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Jacqueline Jones, Chair 128 Inner Campus Dr., Stop B7000, GAR 1.104 Austin, TX 78712-1739 • 512-471-3261

Fall 2005

HIS 343L • History of Russia to 1917

Unique Days Time Location Instructor
38565 TTh
11:00 AM-12:30 PM
UTC 4.124
NEUBERGER

Course Description

This course examines the rise and fall of the Russian Empire from the time of Peter the Great (ruled 1689-1725) to the 1917 Revolution. We will explore Russia's rising prominence as a great power in Europe and in Eurasia as well as the internal weaknesses and fragmentation, which produced a powerful revolutionary movement and eventually led to the fall of the imperial government. Recurring themes we will consider include the strengths and weaknesses of autocracy as a political system, the role serfdom played in Russia's development and underdevelopment, the polarization of Russia's privileged men and women into arch-conservatives and radical revolutionaries, the role played by cities and their people, the importance of Russia's rocky relationship with the West, and the central influence on the country's political culture of Russia's domination of non-Russian nationality areas on the empire's periphery.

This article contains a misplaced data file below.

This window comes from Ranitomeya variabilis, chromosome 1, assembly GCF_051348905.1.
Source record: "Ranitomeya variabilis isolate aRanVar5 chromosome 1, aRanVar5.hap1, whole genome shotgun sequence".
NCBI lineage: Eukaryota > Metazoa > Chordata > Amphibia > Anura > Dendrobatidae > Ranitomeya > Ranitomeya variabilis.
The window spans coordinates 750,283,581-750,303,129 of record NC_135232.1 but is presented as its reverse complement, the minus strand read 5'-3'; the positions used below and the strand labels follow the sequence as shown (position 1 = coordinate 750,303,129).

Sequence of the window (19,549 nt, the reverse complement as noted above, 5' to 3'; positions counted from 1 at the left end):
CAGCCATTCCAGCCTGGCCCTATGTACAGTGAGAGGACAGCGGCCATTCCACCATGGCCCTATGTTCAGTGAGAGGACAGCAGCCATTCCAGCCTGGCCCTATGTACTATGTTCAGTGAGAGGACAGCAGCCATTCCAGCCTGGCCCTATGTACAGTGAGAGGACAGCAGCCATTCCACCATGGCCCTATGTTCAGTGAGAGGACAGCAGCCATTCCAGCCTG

Grading Policy

Map Exercise - 10% Two Mid-Terms - 20% each Final Exam - 40%

Texts

Lionel Kochan, THE MAKING OF MODERN RUSSIA Simon Dixon, CATHERINE THE GREAT Paul Bushkovitch, PETER THE GREAT Orlando Figes, A PEOPLES TRAGEDY Engel & Rosenthal, eds., FIVE SISTERS: WOMEN AGAINST THE TSAR A packet of required readings will be available to purchase and on reserve.

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